Over the course of the past five weeks, I have approached this decision seeking to answer three fundamental questions: How real is the threat Saddam poses? How good a plan do we have to mobilize our military resources in a way that U.S. troops will complete the mission with a maximum amount of personal safety? And finally, would such an action constitute a redefinition of the character of the United States in conducting international and military affairsUPI's Capital Comment for Oct. 8, 2002 Oct 08, 2002
Doing right with respect to the policy considerations is more important than doing it quickly for the political considerationsHouse GOP faces accounting bill deadline Jul 23, 2002
It will be a lot of heavy legislative lifting, but we can get this doneNew Homeland dept. urgency Jun 12, 2002
It is painful and frustrating to see a good, decent, able and effective partnership of honorable men and women and their clients attacked for things in which they are not involved simply because of their association with meFormer congressman leaves law firm Aug 14, 2009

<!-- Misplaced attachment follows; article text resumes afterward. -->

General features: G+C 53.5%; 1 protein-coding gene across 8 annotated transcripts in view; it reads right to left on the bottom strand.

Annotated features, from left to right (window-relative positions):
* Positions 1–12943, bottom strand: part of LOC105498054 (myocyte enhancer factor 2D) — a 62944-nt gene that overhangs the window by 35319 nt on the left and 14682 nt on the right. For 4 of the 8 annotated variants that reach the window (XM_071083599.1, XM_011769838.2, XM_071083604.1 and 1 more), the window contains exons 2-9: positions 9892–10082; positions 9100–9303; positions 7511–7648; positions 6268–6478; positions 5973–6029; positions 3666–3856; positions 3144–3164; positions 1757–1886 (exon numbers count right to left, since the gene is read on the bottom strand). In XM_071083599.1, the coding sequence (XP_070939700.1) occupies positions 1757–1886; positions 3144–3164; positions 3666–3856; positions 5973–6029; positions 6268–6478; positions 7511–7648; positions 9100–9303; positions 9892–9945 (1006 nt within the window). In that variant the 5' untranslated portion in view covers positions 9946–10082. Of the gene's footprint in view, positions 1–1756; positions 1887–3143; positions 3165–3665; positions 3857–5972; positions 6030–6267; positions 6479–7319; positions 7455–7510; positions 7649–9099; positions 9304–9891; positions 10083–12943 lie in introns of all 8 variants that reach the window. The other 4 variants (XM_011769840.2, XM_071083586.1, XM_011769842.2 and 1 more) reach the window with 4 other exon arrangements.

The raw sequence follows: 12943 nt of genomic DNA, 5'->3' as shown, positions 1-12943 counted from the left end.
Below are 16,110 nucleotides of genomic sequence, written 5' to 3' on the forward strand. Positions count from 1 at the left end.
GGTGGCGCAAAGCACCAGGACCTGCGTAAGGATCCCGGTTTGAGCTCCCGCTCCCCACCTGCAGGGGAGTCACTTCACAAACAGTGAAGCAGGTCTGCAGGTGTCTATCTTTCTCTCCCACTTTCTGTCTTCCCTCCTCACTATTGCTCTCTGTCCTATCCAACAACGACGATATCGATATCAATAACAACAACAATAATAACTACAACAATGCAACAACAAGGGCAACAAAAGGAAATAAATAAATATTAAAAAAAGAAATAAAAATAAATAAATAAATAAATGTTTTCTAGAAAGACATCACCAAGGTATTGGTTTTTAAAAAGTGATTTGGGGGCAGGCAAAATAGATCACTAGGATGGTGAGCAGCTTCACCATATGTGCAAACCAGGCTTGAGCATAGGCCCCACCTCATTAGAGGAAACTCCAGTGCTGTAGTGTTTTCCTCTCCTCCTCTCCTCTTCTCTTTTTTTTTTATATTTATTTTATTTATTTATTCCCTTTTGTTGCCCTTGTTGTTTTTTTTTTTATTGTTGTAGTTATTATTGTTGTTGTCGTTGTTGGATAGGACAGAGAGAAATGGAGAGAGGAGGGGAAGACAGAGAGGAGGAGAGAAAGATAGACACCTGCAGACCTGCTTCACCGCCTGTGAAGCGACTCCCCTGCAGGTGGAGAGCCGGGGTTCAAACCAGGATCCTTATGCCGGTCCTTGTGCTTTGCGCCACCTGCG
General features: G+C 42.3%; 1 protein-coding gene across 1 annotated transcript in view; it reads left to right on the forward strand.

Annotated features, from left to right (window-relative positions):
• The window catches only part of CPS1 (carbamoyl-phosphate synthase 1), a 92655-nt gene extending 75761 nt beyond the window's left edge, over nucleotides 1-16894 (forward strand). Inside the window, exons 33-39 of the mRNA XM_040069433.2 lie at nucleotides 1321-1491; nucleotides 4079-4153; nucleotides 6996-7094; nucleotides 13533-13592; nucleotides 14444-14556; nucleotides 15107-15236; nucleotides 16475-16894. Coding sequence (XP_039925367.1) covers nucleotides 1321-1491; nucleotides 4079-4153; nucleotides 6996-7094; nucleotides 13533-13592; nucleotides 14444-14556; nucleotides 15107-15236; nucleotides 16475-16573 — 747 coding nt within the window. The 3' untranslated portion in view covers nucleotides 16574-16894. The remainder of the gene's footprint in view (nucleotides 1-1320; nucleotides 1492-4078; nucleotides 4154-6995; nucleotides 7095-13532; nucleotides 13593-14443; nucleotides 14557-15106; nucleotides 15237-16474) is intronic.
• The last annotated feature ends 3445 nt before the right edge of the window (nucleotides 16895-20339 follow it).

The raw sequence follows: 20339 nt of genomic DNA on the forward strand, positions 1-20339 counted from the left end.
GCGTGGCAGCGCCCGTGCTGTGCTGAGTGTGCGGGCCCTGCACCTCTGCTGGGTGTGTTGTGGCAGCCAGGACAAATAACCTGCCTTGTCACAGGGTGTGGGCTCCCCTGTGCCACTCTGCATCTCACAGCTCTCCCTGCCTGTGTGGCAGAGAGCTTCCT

I believe we've got the Republican Party's attention -- we've been beating the establishment all over the countryTea Party activists rally in D.C. Sep 12, 2010
Richard Keith "Dick" Armey (pronounced /ˈɑrmi/; born July 7, 1940 in Cando, North Dakota) is a former U.S. Representative from Texas's 26th congressional district (1985–2003) and House Majority Leader (1995–2003). He was one of the engineers of the "Republican Revolution" of the 1990s, in which Republicans were elected to majorities of both houses of Congress for the first time in four decades. Armey was one of the chief authors of the Contract with America. Armey is also an author and former professor. After his congressional career he worked as a consultant and advisor.
Armey grew up in rural North Dakota, living in the farming town of Cando. He graduated from Jamestown College with a B.A. and then received an M.A. from the University of North Dakota and a Ph.D. in economics from the University of Oklahoma. Armey is a member of the Pi Kappa Alpha fraternity.
Armey was an economics professor at North Texas State University (now the University of North Texas) in Denton and was first elected to the House in 1984 in the 26th District of Texas, defeating freshman congressman Tom Vandergriff in what is still considered a huge upset (Vandergriff is well-known in the Dallas-Fort Worth Metroplex, most notably for bringing Major League Baseball's Texas Rangers to the area). Armey was one of six freshmen Republican Party congressmen elected from Texas in 1984 that were known as the Texas Six Pack. Due to the increasingly Republican tilt of the Metroplex, Armey would never face another tough race and was reelected eight times.